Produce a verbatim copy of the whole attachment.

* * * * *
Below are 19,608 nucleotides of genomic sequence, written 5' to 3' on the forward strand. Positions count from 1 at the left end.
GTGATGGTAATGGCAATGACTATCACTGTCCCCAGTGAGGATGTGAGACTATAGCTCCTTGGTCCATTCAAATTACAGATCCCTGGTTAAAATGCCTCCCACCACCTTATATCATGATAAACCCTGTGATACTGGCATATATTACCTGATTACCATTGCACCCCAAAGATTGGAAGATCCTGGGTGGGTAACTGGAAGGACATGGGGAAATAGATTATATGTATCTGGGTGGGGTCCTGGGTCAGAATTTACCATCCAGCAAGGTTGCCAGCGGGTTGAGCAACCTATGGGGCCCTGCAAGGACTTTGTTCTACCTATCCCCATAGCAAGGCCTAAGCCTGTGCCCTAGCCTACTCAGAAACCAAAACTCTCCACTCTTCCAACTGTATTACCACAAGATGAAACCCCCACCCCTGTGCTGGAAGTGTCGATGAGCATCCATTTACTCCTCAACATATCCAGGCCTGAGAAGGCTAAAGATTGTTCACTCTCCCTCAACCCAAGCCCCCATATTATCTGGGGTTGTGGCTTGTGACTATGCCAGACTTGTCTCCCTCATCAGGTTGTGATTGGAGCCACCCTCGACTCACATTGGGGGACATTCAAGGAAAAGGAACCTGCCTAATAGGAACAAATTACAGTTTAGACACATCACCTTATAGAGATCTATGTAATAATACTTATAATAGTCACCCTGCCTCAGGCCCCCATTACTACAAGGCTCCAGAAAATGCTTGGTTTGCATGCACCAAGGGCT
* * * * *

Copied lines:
Below are 19,608 nucleotides of genomic sequence, written 5' to 3' on the forward strand. Positions count from 1 at the left end.
GTGATGGTAATGGCAATGACTATCACTGTCCCCAGTGAGGATGTGAGACTATAGCTCCTTGGTCCATTCAAATTACAGATCCCTGGTTAAAATGCCTCCCACCACCTTATATCATGATAAACCCTGTGATACTGGCATATATTACCTGATTACCATTGCACCCCAAAGATTGGAAGATCCTGGGTGGGTAACTGGAAGGACATGGGGAAATAGATTATATGTATCTGGGTGGGGTCCTGGGTCAGAATTTACCATCCAGCAAGGTTGCCAGCGGGTTGAGCAACCTATGGGGCCCTGCAAGGACTTTGTTCTACCTATCCCCATAGCAAGGCCTAAGCCTGTGCCCTAGCCTACTCAGAAACCAAAACTCTCCACTCTTCCAACTGTATTACCACAAGATGAAACCCCCACCCCTGTGCTGGAAGTGTCGATGAGCATCCATTTACTCCTCAACATATCCAGGCCTGAGAAGGCTAAAGATTGTTCACTCTCCCTCAACCCAAGCCCCCATATTATCTGGGGTTGTGGCTTGTGACTATGCCAGACTTGTCTCCCTCATCAGGTTGTGATTGGAGCCACCCTCGACTCACATTGGGGGACATTCAAGGAAAAGGAACCTGCCTAATAGGAACAAATTACAGTTTAGACACATCACCTTATAGAGATCTATGTAATAATACTTATAATAGTCACCCTGCCTCAGGCCCCCATTACTACAAGGCTCCAGAAAATGCTTGGTTTGCATGCACCAAGGGCT